Red Sox Confidential
I ENJOYED A GOOD working relationship with Lucchino and sometimes with Tom Werner, but it was a different story with John Henry. He was distant and aloof, and there were only rare instances in which he needed to interact with us at Rasky Baerlein. So up through the 2004 season, I’d had very little contact with him. But in the spring of 2005 I was asked to accompany Henry to a Lowell Spinners game, where he was going to hand out World Series rings to the owners and coaches of the Sox’s minor league affiliate. I had no idea why the assignment fell to me, but on a warm spring morning, Henry’s driver picked me up at the park and we went to Brookline to collect the Sox chairman at his home.
No one told Henry that I was coming, so my showing up at his manse seemed to throw him off balance. On the ride up to Lowell he mostly fiddled with his BlackBerry, made calls, and flipped through some reading material. At the stadium, the pre-game ring ceremony was actually quite emotional. Henry read off the names of the owners and coaches, and I found myself handing each one of them a little box containing their ring. Afterward, Henry and I sat together in the cheap seats and watched the entire game, talking about whether some of the cheesy between-inning entertainment, like dot races and hot dog shootouts, could work in Fenway. We concluded that Fenway traditions, and fans, wouldn’t allow such modern diversions, even if the kids would love them.
In the car on the way home, we chatted about which Sox players might have been on steroids before the crackdown, and discussed the team’s prospects for the season that was just unfolding. It was a really enjoyable day, and my impression of Henry changed dramatically because of it.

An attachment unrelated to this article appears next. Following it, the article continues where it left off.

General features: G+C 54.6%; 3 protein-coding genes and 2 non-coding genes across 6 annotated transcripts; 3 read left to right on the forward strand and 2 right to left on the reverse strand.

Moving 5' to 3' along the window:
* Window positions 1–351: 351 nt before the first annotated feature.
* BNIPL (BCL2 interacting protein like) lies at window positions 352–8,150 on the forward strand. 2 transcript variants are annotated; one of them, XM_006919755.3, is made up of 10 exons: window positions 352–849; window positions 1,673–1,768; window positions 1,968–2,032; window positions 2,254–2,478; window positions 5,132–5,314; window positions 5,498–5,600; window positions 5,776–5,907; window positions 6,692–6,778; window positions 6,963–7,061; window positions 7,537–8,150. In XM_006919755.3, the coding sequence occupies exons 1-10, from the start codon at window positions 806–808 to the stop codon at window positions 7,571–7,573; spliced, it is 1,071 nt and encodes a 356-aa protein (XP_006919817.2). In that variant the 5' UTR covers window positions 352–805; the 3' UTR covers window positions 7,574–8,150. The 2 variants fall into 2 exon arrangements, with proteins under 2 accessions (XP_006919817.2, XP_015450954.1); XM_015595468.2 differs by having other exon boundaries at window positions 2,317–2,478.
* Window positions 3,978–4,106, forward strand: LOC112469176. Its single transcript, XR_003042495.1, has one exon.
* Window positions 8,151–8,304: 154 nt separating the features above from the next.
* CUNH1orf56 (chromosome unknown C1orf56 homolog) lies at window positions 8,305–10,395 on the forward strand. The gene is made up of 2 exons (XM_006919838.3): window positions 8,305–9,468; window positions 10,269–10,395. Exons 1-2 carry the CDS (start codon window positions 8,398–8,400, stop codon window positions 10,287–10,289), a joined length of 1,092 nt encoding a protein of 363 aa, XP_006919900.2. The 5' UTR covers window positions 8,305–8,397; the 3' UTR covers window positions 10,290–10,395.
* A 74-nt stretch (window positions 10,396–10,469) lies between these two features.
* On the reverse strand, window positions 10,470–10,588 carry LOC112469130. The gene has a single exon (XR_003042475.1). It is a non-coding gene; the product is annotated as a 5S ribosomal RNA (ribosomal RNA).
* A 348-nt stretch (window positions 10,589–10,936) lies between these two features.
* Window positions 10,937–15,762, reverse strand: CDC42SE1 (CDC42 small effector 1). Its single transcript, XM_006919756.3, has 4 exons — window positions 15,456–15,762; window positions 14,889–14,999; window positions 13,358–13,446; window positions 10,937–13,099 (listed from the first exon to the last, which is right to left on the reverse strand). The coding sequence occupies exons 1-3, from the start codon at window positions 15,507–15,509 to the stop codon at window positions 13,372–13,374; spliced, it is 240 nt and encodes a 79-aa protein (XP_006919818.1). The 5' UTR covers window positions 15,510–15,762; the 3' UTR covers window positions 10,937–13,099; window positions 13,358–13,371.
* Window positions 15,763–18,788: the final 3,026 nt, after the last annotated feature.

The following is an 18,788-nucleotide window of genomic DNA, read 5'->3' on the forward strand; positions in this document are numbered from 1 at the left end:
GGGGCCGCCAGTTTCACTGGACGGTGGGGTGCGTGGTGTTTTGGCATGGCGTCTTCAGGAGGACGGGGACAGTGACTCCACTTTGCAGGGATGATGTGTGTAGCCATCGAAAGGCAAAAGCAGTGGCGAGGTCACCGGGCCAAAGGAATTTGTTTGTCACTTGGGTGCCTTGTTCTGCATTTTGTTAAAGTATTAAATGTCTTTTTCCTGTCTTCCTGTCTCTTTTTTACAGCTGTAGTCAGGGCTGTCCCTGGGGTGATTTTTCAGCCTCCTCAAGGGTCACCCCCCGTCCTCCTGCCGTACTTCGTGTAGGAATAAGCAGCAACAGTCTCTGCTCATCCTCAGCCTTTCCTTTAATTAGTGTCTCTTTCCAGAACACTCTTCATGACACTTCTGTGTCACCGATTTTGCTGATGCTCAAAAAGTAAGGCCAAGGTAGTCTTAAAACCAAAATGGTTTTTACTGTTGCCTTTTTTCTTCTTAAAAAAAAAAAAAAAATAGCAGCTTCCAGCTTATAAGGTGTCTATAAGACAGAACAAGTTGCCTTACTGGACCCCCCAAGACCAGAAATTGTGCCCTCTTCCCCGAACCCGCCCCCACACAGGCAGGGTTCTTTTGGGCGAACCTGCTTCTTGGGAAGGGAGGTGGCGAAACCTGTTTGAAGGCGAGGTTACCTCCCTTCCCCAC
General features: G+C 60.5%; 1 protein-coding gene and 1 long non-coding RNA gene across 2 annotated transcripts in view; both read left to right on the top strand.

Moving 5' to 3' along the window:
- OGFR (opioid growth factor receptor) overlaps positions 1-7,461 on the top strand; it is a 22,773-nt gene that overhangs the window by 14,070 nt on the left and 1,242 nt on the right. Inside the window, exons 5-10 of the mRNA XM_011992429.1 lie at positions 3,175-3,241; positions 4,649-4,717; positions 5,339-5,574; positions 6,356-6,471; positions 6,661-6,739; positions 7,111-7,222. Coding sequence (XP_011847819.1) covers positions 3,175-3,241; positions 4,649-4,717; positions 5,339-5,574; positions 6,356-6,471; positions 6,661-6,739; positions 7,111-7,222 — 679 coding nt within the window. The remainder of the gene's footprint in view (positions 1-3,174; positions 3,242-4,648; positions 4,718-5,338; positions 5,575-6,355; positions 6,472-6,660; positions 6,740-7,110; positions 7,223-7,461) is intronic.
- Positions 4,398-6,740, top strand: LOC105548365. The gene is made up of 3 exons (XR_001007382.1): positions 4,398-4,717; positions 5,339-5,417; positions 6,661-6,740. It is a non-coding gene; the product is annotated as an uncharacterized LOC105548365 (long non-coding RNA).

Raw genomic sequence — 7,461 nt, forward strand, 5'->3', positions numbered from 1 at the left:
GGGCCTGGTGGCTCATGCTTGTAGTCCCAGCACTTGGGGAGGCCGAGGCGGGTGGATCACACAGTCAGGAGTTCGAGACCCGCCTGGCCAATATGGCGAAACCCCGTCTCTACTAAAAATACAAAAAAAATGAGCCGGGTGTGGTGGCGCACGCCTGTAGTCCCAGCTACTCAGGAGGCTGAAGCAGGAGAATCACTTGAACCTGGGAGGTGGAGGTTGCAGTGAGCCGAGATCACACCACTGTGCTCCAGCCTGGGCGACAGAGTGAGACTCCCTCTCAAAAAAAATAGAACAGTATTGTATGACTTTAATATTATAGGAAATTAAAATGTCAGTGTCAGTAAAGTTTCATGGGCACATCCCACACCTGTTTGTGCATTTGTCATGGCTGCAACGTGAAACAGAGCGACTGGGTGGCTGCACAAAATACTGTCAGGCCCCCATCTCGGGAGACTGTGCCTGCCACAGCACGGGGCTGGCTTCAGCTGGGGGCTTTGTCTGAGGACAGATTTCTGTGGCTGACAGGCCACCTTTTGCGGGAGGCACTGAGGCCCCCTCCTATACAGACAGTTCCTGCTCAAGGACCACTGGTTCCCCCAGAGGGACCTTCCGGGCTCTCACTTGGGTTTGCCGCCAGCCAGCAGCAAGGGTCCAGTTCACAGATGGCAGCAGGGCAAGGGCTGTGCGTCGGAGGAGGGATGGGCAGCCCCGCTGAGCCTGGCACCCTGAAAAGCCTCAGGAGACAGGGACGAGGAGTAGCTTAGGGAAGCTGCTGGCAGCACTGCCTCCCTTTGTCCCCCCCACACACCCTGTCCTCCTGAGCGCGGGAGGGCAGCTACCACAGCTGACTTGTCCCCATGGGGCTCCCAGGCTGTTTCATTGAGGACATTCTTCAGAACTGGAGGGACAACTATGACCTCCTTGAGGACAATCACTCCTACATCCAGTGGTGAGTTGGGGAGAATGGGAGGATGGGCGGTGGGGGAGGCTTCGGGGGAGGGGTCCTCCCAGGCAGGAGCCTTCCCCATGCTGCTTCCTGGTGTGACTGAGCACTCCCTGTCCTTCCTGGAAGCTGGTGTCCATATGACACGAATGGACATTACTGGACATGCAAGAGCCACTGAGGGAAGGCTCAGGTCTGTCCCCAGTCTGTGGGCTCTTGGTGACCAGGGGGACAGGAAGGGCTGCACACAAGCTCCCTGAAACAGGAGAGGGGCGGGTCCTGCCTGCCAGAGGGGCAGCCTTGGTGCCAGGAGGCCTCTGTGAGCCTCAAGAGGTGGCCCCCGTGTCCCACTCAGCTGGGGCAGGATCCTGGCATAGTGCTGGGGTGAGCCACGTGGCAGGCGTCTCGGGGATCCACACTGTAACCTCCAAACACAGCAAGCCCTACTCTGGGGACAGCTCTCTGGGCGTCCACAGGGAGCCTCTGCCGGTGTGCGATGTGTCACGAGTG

Two weeks later I ran into my new friend at an event at Fenway Park. Walking toward me, he extended his hand and offered a limp handshake. “Hi,” he said, introducing himself, “I’m John Henry.”
A couple of years later, I got an odd call from Lucchino during the 2007 World Series. The Sox had just beaten the Colorado Rockies in Game 2 of the series, and I was in my car heading home. On the phone, Lucchino was in a playful mood, asking me how the game had turned out. He joked that he’d been too busy with another matter to notice, then asked if I could come to a meeting at Fenway with him and Henry.
“When?” I asked, checking the time. It was about 1:30 a.m.
“Right now,” he barked. Before I could respond, he laughed and said, “No, tomorrow morning, 10 a.m. See you there.”
Arriving at a deserted Fenway the next morning, I waited patiently in a meeting room. And waited. Henry’s secretary finally came in and said Henry had forgotten about the meeting, and was only just now getting out of bed. Lucchino showed up and was pleased that he had some time to brief me before Henry arrived. The issue was a sensitive one. Henry had just separated from his wife and was reportedly hitting the clubs. The Globe and the Herald’s Inside Track seemed obsessed with identifying his companions, and we needed a strategy to deal with it. The Globe had even reported that Henry was seen at a party at the Estate nightclub in which Playboy Playmates were present, the implication being that he was seriously playing the field. When Henry eventually arrived — our wait had been lengthened by a wrong turn he somehow took while driving to the park — he seemed deflated and confused about why he needed any PR counseling at all. He didn’t consider himself a celebrity, he said, and couldn’t see why anyone would care whom he was seeing. “I see they put the camera on me during games sometimes and don’t really know why.”
I said something about how if he was socializing with Playboy Playmates, keeping him out of the press was going to be problematic. He simply scoffed and insisted he’d never dated a Playmate.